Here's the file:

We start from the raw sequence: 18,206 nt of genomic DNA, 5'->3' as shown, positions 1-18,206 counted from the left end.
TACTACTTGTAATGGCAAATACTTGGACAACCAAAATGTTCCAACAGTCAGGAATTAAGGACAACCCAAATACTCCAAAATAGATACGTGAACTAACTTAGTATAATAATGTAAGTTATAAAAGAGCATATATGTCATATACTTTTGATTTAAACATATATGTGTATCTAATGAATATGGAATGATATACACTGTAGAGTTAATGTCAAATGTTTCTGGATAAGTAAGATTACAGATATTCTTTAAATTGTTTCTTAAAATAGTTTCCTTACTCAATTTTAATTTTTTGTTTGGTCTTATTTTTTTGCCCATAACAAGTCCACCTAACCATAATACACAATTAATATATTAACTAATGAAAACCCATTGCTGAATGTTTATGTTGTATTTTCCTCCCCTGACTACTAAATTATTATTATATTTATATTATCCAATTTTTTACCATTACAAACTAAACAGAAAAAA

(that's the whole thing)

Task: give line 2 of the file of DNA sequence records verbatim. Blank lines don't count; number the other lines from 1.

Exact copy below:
TACTACTTGTAATGGCAAATACTTGGACAACCAAAATGTTCCAACAGTCAGGAATTAAGGACAACCCAAATACTCCAAAATAGATACGTGAACTAACTTAGTATAATAATGTAAGTTATAAAAGAGCATATATGTCATATACTTTTGATTTAAACATATATGTGTATCTAATGAATATGGAATGATATACACTGTAGAGTTAATGTCAAATGTTTCTGGATAAGTAAGATTACAGATATTCTTTAAATTGTTTCTTAAAATAGTTTCCTTACTCAATTTTAATTTTTTGTTTGGTCTTATTTTTTTGCCCATAACAAGTCCACCTAACCATAATACACAATTAATATATTAACTAATGAAAACCCATTGCTGAATGTTTATGTTGTATTTTCCTCCCCTGACTACTAAATTATTATTATATTTATATTATCCAATTTTTTACCATTACAAACTAAACAGAAAAAA